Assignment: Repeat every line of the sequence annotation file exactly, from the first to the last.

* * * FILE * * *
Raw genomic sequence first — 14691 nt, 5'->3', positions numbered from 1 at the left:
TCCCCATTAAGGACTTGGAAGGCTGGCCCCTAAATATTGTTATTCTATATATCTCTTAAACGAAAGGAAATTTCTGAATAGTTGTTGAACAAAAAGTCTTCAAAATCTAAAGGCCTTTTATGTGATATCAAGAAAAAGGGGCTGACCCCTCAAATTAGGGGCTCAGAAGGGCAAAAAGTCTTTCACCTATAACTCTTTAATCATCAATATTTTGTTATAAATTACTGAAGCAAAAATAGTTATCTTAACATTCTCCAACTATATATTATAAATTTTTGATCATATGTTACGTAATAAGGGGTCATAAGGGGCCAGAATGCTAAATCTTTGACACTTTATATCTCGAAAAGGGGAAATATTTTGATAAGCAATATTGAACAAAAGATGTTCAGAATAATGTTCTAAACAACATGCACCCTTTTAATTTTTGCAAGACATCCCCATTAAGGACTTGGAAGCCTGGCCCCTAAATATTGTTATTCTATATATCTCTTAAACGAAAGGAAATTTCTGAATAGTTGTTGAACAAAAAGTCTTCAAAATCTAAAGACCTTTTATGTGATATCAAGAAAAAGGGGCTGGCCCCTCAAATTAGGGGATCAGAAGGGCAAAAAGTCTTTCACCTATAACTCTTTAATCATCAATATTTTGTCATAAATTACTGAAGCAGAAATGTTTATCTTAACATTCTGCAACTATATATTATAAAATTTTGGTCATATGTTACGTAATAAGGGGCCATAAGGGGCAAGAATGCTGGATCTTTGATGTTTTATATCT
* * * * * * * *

Raw genomic sequence first — 14691 nt, 5'->3', positions numbered from 1 at the left:
TCCCCATTAAGGACTTGGAAGGCTGGCCCCTAAATATTGTTATTCTATATATCTCTTAAACGAAAGGAAATTTCTGAATAGTTGTTGAACAAAAAGTCTTCAAAATCTAAAGGCCTTTTATGTGATATCAAGAAAAAGGGGCTGACCCCTCAAATTAGGGGCTCAGAAGGGCAAAAAGTCTTTCACCTATAACTCTTTAATCATCAATATTTTGTTATAAATTACTGAAGCAAAAATAGTTATCTTAACATTCTCCAACTATATATTATAAATTTTTGATCATATGTTACGTAATAAGGGGTCATAAGGGGCCAGAATGCTAAATCTTTGACACTTTATATCTCGAAAAGGGGAAATATTTTGATAAGCAATATTGAACAAAAGATGTTCAGAATAATGTTCTAAACAACATGCACCCTTTTAATTTTTGCAAGACATCCCCATTAAGGACTTGGAAGCCTGGCCCCTAAATATTGTTATTCTATATATCTCTTAAACGAAAGGAAATTTCTGAATAGTTGTTGAACAAAAAGTCTTCAAAATCTAAAGACCTTTTATGTGATATCAAGAAAAAGGGGCTGGCCCCTCAAATTAGGGGATCAGAAGGGCAAAAAGTCTTTCACCTATAACTCTTTAATCATCAATATTTTGTCATAAATTACTGAAGCAGAAATGTTTATCTTAACATTCTGCAACTATATATTATAAAATTTTGGTCATATGTTACGTAATAAGGGGCCATAAGGGGCAAGAATGCTGGATCTTTGATGTTTTATATCT